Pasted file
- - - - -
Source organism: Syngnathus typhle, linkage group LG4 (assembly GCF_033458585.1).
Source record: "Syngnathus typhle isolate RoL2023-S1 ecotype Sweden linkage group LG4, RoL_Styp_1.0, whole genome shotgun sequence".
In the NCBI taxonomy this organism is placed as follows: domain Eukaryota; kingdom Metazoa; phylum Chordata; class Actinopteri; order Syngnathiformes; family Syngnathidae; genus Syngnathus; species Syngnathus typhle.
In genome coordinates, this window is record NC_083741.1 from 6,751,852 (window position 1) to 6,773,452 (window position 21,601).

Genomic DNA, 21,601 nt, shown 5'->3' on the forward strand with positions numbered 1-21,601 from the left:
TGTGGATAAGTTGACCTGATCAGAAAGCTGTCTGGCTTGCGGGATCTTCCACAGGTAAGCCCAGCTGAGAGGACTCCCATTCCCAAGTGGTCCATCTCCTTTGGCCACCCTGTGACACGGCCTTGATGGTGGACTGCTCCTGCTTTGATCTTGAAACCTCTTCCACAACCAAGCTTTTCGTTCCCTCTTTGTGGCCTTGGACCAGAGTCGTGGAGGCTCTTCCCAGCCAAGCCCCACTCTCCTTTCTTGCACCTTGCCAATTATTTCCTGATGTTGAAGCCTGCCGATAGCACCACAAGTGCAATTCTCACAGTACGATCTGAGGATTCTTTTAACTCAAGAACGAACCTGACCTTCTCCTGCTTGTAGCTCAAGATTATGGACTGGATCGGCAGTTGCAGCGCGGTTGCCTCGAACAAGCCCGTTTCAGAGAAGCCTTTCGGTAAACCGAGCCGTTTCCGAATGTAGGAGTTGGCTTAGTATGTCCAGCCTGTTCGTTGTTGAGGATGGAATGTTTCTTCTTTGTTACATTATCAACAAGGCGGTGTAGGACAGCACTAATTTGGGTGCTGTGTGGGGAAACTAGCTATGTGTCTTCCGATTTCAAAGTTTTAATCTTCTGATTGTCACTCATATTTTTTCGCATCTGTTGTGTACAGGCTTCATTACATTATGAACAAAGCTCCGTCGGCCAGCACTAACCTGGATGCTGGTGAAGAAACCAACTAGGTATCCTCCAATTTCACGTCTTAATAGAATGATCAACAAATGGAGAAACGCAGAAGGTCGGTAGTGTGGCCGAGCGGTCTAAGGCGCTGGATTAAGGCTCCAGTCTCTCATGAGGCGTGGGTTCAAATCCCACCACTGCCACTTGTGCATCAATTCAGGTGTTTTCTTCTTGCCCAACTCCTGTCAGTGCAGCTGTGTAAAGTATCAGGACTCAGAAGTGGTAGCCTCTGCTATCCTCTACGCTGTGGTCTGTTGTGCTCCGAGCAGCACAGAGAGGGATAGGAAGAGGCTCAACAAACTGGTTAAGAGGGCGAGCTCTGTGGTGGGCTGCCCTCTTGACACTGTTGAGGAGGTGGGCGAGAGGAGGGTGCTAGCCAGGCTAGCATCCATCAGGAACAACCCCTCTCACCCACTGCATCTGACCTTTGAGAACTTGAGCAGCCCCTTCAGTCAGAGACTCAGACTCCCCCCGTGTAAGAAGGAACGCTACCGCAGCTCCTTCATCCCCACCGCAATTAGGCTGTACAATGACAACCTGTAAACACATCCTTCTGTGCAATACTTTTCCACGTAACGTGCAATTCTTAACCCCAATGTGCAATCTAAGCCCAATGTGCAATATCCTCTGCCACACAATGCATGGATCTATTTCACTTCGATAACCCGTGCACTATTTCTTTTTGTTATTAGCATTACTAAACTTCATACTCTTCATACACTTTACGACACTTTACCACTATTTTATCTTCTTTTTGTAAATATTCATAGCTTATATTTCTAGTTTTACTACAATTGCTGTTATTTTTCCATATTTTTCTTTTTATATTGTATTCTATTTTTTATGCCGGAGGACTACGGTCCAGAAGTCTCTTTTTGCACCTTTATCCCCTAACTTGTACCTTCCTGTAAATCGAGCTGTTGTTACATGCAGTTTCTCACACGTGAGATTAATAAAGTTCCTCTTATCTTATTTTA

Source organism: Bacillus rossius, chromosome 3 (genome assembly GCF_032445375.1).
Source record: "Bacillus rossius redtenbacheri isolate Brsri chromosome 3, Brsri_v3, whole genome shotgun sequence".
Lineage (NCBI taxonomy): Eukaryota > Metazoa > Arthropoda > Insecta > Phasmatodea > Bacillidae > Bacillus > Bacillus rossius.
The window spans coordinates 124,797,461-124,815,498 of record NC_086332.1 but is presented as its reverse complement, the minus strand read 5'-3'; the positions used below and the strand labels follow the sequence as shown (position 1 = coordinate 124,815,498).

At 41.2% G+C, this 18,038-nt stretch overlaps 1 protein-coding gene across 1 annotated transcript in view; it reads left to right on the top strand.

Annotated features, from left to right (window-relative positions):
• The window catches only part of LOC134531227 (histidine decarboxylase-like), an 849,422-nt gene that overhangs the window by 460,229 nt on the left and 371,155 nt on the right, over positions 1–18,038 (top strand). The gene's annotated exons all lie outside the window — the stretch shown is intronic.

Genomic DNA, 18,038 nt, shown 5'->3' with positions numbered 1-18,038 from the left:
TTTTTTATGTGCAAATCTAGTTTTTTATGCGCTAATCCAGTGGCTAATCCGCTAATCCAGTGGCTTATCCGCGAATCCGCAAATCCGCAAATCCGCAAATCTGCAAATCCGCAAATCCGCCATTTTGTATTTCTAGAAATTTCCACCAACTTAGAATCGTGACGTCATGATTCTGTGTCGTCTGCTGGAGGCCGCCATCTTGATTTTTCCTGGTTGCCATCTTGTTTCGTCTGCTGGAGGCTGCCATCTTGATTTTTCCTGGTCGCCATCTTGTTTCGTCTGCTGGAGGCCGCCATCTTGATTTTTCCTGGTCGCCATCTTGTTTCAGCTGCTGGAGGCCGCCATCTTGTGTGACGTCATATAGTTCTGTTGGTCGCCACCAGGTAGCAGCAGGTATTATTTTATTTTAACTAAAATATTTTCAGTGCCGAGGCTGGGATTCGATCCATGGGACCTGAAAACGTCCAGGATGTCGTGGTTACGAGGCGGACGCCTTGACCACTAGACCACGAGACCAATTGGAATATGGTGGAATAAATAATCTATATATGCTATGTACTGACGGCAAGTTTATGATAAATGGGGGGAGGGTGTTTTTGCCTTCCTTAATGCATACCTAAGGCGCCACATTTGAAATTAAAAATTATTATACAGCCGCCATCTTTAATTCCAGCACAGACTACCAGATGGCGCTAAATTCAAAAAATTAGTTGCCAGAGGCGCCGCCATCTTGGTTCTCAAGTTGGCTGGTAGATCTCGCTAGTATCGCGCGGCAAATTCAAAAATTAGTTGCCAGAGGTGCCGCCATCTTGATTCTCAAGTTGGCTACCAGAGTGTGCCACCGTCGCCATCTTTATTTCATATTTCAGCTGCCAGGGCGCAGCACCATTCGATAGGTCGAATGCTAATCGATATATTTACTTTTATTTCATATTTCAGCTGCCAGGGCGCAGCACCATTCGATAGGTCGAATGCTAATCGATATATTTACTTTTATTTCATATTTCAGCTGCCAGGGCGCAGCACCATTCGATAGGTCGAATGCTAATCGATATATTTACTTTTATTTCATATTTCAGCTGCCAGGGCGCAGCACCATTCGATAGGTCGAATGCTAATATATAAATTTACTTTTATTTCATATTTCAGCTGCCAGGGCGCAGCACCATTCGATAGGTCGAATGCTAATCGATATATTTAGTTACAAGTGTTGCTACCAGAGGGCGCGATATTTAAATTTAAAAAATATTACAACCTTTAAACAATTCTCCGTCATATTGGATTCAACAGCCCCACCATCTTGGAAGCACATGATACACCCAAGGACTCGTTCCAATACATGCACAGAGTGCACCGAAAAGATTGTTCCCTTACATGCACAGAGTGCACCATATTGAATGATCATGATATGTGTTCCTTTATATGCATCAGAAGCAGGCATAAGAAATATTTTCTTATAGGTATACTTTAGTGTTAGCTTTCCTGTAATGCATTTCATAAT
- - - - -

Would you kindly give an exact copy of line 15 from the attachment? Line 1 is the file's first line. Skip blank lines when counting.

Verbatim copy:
TTTTTTATGTGCAAATCTAGTTTTTTATGCGCTAATCCAGTGGCTAATCCGCTAATCCAGTGGCTTATCCGCGAATCCGCAAATCCGCAAATCCGCAAATCTGCAAATCCGCAAATCCGCCATTTTGTATTTCTAGAAATTTCCACCAACTTAGAATCGTGACGTCATGATTCTGTGTCGTCTGCTGGAGGCCGCCATCTTGATTTTTCCTGGTTGCCATCTTGTTTCGTCTGCTGGAGGCTGCCATCTTGATTTTTCCTGGTCGCCATCTTGTTTCGTCTGCTGGAGGCCGCCATCTTGATTTTTCCTGGTCGCCATCTTGTTTCAGCTGCTGGAGGCCGCCATCTTGTGTGACGTCATATAGTTCTGTTGGTCGCCACCAGGTAGCAGCAGGTATTATTTTATTTTAACTAAAATATTTTCAGTGCCGAGGCTGGGATTCGATCCATGGGACCTGAAAACGTCCAGGATGTCGTGGTTACGAGGCGGACGCCTTGACCACTAGACCACGAGACCAATTGGAATATGGTGGAATAAATAATCTATATATGCTATGTACTGACGGCAAGTTTATGATAAATGGGGGGAGGGTGTTTTTGCCTTCCTTAATGCATACCTAAGGCGCCACATTTGAAATTAAAAATTATTATACAGCCGCCATCTTTAATTCCAGCACAGACTACCAGATGGCGCTAAATTCAAAAAATTAGTTGCCAGAGGCGCCGCCATCTTGGTTCTCAAGTTGGCTGGTAGATCTCGCTAGTATCGCGCGGCAAATTCAAAAATTAGTTGCCAGAGGTGCCGCCATCTTGATTCTCAAGTTGGCTACCAGAGTGTGCCACCGTCGCCATCTTTATTTCATATTTCAGCTGCCAGGGCGCAGCACCATTCGATAGGTCGAATGCTAATCGATATATTTACTTTTATTTCATATTTCAGCTGCCAGGGCGCAGCACCATTCGATAGGTCGAATGCTAATCGATATATTTACTTTTATTTCATATTTCAGCTGCCAGGGCGCAGCACCATTCGATAGGTCGAATGCTAATCGATATATTTACTTTTATTTCATATTTCAGCTGCCAGGGCGCAGCACCATTCGATAGGTCGAATGCTAATATATAAATTTACTTTTATTTCATATTTCAGCTGCCAGGGCGCAGCACCATTCGATAGGTCGAATGCTAATCGATATATTTAGTTACAAGTGTTGCTACCAGAGGGCGCGATATTTAAATTTAAAAAATATTACAACCTTTAAACAATTCTCCGTCATATTGGATTCAACAGCCCCACCATCTTGGAAGCACATGATACACCCAAGGACTCGTTCCAATACATGCACAGAGTGCACCGAAAAGATTGTTCCCTTACATGCACAGAGTGCACCATATTGAATGATCATGATATGTGTTCCTTTATATGCATCAGAAGCAGGCATAAGAAATATTTTCTTATAGGTATACTTTAGTGTTAGCTTTCCTGTAATGCATTTCATAAT